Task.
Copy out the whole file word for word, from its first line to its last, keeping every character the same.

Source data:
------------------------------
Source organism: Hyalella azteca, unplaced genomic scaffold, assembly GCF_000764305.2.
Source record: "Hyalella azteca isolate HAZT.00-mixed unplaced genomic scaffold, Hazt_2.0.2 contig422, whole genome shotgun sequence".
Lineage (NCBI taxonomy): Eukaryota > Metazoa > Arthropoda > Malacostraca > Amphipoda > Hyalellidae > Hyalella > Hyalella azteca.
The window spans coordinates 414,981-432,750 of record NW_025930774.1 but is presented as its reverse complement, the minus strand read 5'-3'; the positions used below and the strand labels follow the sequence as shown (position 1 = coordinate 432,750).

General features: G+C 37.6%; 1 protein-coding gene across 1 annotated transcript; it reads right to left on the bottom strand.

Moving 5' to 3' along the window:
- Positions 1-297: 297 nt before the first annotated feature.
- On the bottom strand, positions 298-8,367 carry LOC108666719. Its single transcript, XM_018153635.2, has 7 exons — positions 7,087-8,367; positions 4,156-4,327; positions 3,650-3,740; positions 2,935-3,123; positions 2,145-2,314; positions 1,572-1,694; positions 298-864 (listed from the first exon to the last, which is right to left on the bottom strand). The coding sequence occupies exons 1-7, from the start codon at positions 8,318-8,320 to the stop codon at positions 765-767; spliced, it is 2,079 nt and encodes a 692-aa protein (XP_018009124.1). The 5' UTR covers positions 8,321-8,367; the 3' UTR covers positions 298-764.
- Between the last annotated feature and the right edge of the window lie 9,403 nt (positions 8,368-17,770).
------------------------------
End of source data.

Source organism: Hyalella azteca, unplaced genomic scaffold, assembly GCF_000764305.2.
Source record: "Hyalella azteca isolate HAZT.00-mixed unplaced genomic scaffold, Hazt_2.0.2 contig422, whole genome shotgun sequence".
Lineage (NCBI taxonomy): Eukaryota > Metazoa > Arthropoda > Malacostraca > Amphipoda > Hyalellidae > Hyalella > Hyalella azteca.
The window spans coordinates 414,981-432,750 of record NW_025930774.1 but is presented as its reverse complement, the minus strand read 5'-3'; the positions used below and the strand labels follow the sequence as shown (position 1 = coordinate 432,750).

General features: G+C 37.6%; 1 protein-coding gene across 1 annotated transcript; it reads right to left on the bottom strand.

Moving 5' to 3' along the window:
- Positions 1-297: 297 nt before the first annotated feature.
- On the bottom strand, positions 298-8,367 carry LOC108666719. Its single transcript, XM_018153635.2, has 7 exons — positions 7,087-8,367; positions 4,156-4,327; positions 3,650-3,740; positions 2,935-3,123; positions 2,145-2,314; positions 1,572-1,694; positions 298-864 (listed from the first exon to the last, which is right to left on the bottom strand). The coding sequence occupies exons 1-7, from the start codon at positions 8,318-8,320 to the stop codon at positions 765-767; spliced, it is 2,079 nt and encodes a 692-aa protein (XP_018009124.1). The 5' UTR covers positions 8,321-8,367; the 3' UTR covers positions 298-764.
- Between the last annotated feature and the right edge of the window lie 9,403 nt (positions 8,368-17,770).